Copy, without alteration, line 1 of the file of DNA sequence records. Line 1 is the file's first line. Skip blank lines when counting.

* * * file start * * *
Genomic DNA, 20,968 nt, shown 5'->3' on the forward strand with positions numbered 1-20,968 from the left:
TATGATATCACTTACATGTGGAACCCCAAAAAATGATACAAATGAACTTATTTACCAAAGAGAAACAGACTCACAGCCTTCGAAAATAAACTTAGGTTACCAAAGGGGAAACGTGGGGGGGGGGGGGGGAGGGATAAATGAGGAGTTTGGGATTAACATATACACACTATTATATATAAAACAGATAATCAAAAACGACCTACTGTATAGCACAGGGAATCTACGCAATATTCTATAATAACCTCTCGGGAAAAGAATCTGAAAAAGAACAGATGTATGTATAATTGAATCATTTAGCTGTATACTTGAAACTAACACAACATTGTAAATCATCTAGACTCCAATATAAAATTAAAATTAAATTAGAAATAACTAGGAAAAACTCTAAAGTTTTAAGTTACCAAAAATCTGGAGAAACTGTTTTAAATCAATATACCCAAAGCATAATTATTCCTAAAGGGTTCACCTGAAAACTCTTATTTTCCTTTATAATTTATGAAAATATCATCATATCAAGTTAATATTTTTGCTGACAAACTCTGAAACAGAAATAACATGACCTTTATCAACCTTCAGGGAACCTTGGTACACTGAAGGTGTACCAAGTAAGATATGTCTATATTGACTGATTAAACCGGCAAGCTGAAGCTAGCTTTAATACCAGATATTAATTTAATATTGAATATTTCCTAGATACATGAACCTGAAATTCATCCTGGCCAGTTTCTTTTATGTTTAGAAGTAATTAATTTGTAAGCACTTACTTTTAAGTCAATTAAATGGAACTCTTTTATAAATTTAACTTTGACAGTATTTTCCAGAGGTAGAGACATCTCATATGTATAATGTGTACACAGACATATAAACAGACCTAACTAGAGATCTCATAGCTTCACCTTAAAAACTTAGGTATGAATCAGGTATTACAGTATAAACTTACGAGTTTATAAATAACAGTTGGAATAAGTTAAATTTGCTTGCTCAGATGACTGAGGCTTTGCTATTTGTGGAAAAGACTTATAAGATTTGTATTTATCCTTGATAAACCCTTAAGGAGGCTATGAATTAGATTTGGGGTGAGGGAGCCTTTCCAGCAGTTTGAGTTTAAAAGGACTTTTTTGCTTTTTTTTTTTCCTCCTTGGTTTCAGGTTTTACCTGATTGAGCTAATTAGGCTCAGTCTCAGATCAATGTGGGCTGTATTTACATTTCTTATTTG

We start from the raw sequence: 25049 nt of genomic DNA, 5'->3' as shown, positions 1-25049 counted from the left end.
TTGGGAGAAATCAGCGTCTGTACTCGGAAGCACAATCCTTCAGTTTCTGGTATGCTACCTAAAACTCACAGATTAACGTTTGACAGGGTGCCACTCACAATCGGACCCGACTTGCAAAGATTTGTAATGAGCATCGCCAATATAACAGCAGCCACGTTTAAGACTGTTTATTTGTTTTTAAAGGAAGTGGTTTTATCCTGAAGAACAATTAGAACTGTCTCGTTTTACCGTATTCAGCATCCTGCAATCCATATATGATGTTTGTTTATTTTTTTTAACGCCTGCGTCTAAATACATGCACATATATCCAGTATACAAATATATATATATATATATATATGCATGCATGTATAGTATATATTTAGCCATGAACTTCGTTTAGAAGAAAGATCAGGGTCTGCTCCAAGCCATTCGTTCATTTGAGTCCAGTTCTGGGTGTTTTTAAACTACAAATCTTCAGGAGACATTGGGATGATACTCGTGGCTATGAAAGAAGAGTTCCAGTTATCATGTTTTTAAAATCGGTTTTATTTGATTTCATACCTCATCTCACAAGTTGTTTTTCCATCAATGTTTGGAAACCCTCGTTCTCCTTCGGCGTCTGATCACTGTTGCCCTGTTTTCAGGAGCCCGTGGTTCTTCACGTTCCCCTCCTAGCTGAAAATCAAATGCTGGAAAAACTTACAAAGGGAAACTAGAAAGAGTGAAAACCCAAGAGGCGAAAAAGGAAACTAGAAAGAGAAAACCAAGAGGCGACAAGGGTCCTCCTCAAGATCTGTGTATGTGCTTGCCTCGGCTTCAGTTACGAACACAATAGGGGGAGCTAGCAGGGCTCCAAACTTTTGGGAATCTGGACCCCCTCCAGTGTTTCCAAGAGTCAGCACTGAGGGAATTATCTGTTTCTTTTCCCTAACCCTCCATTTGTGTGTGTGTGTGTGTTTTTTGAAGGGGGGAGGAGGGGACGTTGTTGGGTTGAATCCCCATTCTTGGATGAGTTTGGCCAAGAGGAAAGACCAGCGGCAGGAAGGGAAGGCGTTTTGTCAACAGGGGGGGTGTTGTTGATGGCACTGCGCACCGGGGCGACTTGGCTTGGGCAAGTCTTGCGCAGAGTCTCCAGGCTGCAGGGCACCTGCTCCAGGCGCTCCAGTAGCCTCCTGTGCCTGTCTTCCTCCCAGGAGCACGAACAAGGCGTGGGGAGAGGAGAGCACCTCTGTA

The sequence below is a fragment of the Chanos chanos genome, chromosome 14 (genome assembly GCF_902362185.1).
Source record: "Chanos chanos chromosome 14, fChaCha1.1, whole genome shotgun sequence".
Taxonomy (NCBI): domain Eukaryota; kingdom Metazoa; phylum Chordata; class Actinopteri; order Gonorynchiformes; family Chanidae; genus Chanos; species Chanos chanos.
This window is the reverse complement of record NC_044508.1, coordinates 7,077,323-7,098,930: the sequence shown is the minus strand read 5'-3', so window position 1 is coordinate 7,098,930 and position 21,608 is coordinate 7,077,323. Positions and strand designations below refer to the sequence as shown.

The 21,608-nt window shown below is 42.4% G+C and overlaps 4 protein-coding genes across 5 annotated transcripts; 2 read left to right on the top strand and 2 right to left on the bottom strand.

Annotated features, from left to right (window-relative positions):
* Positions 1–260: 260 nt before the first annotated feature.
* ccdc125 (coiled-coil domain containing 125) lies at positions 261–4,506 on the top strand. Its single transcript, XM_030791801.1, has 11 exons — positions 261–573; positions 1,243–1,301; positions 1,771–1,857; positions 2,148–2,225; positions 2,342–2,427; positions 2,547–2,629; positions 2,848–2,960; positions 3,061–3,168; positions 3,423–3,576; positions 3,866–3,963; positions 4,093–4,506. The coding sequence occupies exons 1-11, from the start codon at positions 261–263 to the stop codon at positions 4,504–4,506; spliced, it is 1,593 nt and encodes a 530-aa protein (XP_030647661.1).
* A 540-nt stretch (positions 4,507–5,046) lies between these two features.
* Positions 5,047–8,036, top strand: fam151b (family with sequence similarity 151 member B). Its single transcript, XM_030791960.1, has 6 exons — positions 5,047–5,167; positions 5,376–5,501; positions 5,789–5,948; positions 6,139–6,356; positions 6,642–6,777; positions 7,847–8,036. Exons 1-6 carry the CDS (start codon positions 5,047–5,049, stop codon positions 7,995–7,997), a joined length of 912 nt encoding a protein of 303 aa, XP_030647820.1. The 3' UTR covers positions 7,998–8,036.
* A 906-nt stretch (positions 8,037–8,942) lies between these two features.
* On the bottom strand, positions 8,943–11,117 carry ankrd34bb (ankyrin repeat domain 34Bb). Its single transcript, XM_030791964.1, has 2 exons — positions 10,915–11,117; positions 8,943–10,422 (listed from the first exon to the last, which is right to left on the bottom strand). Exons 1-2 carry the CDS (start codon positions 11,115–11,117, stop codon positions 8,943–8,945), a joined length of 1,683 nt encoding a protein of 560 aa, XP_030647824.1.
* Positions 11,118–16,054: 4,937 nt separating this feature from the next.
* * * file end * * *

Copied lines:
Genomic DNA, 20,968 nt, shown 5'->3' on the forward strand with positions numbered 1-20,968 from the left: